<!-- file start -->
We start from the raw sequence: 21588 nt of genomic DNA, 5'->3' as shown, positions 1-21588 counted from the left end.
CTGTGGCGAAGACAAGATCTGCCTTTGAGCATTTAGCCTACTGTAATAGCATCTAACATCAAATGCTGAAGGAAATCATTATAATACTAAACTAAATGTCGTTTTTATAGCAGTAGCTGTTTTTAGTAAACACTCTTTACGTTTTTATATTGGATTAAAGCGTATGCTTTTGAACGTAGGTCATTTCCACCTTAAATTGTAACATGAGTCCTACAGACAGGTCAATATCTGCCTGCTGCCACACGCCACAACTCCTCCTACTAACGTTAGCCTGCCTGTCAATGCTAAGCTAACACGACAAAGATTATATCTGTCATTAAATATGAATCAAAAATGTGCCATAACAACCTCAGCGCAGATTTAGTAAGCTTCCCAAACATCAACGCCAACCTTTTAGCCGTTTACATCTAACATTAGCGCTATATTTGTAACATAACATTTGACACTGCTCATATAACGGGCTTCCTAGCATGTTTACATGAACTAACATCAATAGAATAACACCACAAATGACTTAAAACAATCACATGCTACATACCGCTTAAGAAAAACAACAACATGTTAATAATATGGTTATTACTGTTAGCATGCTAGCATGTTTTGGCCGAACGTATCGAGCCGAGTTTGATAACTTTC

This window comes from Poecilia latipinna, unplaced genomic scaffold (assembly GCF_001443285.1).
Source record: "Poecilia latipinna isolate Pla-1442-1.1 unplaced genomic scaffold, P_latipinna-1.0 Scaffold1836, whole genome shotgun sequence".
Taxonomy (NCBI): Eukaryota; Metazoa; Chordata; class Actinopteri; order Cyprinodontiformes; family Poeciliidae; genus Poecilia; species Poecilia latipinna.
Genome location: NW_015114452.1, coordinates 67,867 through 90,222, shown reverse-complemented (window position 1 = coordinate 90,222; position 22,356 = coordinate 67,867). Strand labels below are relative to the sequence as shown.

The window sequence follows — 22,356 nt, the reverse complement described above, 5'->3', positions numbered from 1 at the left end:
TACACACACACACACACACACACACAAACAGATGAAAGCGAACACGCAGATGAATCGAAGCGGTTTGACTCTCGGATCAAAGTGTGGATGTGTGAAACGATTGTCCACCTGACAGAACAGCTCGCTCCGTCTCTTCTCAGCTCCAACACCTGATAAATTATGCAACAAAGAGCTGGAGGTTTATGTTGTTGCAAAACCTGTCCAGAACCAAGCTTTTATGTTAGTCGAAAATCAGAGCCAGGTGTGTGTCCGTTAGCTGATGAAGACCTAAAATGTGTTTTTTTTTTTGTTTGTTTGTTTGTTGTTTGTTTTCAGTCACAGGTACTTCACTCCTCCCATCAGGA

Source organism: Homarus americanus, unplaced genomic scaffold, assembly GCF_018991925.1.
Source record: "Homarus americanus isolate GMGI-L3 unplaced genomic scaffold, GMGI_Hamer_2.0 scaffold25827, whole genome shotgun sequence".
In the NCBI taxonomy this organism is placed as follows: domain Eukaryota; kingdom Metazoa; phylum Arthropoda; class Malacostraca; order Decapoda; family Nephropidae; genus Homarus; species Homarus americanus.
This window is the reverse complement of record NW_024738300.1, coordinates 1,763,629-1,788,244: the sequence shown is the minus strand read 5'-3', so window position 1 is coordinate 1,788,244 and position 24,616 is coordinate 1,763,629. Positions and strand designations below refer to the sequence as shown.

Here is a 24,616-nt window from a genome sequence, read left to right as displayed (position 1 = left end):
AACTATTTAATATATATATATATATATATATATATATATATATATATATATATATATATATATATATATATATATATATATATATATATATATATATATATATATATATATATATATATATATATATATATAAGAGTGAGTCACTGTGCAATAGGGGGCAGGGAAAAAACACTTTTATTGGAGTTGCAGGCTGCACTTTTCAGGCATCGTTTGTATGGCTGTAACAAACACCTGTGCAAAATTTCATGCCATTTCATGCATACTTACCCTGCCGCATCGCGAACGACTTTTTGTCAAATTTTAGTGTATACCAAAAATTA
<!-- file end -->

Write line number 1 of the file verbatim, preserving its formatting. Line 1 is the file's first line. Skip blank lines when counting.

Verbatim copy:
We start from the raw sequence: 21588 nt of genomic DNA, 5'->3' as shown, positions 1-21588 counted from the left end.